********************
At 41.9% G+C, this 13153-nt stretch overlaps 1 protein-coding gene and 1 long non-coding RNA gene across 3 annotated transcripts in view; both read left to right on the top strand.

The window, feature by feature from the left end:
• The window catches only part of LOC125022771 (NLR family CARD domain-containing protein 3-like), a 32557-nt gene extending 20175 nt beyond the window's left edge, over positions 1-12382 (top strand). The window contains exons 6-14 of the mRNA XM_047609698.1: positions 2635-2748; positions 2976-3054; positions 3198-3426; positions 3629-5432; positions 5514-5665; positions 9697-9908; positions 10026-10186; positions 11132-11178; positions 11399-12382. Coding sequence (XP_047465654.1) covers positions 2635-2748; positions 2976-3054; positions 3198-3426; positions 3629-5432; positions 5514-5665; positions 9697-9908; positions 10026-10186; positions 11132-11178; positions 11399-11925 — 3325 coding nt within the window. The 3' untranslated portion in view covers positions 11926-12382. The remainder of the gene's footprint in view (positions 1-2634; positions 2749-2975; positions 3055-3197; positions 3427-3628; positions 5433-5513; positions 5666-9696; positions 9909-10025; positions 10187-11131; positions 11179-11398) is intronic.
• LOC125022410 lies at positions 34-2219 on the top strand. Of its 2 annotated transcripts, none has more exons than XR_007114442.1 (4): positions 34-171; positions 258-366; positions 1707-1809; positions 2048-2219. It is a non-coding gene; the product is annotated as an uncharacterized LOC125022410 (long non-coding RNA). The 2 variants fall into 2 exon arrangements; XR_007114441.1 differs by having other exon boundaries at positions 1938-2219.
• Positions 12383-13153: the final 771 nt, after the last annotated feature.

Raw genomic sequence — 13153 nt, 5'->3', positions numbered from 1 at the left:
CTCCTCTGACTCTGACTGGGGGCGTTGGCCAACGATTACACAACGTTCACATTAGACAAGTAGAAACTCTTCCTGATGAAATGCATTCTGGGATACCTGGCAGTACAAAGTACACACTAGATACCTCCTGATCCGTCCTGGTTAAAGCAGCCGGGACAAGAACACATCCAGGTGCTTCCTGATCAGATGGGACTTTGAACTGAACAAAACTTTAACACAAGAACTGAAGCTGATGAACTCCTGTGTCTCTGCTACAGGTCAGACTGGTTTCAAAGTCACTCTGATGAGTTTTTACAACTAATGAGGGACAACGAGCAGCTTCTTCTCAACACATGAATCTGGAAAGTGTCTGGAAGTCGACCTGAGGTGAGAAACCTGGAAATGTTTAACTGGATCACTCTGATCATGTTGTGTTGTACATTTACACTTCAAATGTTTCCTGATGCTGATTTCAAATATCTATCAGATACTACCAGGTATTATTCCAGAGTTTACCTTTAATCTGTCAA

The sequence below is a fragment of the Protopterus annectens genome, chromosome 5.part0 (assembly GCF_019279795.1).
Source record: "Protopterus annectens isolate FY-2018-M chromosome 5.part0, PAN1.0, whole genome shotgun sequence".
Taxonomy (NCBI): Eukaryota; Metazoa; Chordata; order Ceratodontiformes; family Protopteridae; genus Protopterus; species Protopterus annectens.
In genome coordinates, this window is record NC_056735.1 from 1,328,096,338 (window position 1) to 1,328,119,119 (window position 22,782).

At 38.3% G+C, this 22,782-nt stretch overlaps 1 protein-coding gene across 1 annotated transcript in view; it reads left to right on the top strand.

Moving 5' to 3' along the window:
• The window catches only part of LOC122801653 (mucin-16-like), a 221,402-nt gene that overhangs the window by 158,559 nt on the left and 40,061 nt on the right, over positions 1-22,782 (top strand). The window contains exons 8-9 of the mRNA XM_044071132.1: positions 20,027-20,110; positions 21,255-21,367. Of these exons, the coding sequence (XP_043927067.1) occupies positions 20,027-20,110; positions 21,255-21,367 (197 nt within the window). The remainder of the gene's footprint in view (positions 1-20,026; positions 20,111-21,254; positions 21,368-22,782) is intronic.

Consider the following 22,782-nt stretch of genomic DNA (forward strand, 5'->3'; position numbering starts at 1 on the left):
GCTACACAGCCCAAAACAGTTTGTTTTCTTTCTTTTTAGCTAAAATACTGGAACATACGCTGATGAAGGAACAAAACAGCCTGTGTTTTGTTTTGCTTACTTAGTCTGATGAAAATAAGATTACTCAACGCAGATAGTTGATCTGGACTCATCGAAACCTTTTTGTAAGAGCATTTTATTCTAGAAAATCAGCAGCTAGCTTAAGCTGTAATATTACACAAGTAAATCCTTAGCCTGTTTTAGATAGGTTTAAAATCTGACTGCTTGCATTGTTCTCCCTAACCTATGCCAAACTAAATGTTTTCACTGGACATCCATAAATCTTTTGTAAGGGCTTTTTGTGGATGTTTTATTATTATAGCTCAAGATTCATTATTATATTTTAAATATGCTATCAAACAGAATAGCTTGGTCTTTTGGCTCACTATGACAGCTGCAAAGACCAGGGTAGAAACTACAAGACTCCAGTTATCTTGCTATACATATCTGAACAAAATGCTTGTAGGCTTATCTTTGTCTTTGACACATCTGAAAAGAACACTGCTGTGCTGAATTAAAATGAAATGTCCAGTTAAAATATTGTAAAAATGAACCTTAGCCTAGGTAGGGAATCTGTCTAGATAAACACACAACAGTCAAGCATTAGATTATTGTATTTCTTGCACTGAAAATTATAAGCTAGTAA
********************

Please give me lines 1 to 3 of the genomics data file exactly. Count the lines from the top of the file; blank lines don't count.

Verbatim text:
At 41.9% G+C, this 13153-nt stretch overlaps 1 protein-coding gene and 1 long non-coding RNA gene across 3 annotated transcripts in view; both read left to right on the top strand.

The window, feature by feature from the left end:
• The window catches only part of LOC125022771 (NLR family CARD domain-containing protein 3-like), a 32557-nt gene extending 20175 nt beyond the window's left edge, over positions 1-12382 (top strand). The window contains exons 6-14 of the mRNA XM_047609698.1: positions 2635-2748; positions 2976-3054; positions 3198-3426; positions 3629-5432; positions 5514-5665; positions 9697-9908; positions 10026-10186; positions 11132-11178; positions 11399-12382. Coding sequence (XP_047465654.1) covers positions 2635-2748; positions 2976-3054; positions 3198-3426; positions 3629-5432; positions 5514-5665; positions 9697-9908; positions 10026-10186; positions 11132-11178; positions 11399-11925 — 3325 coding nt within the window. The 3' untranslated portion in view covers positions 11926-12382. The remainder of the gene's footprint in view (positions 1-2634; positions 2749-2975; positions 3055-3197; positions 3427-3628; positions 5433-5513; positions 5666-9696; positions 9909-10025; positions 10187-11131; positions 11179-11398) is intronic.